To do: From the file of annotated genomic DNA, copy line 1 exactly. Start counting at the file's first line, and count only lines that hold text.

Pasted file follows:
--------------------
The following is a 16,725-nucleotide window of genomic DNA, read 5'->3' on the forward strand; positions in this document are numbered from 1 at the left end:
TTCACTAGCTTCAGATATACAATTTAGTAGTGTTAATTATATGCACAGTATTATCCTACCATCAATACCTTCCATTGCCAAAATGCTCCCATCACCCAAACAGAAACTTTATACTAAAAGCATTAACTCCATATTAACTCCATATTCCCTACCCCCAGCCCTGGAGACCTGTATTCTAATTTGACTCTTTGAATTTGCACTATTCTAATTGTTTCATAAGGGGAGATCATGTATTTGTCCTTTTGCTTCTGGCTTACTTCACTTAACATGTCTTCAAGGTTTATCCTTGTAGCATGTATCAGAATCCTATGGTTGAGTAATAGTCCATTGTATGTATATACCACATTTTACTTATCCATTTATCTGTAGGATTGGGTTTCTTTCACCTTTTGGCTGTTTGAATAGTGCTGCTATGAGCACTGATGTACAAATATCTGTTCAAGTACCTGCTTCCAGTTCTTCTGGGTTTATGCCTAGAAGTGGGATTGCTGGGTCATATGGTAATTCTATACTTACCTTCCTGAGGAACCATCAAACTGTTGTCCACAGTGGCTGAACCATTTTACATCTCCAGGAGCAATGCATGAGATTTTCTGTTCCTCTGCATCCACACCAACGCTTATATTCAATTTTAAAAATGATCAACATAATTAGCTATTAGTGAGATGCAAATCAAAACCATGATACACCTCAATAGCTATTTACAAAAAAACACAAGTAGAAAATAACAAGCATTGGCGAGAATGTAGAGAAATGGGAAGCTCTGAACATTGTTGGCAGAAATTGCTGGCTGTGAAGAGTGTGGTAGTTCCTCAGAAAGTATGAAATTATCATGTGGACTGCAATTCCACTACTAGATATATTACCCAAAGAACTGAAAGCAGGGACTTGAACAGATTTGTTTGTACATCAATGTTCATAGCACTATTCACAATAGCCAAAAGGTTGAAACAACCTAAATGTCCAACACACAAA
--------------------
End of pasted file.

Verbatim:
The following is a 16,725-nucleotide window of genomic DNA, read 5'->3' on the forward strand; positions in this document are numbered from 1 at the left end: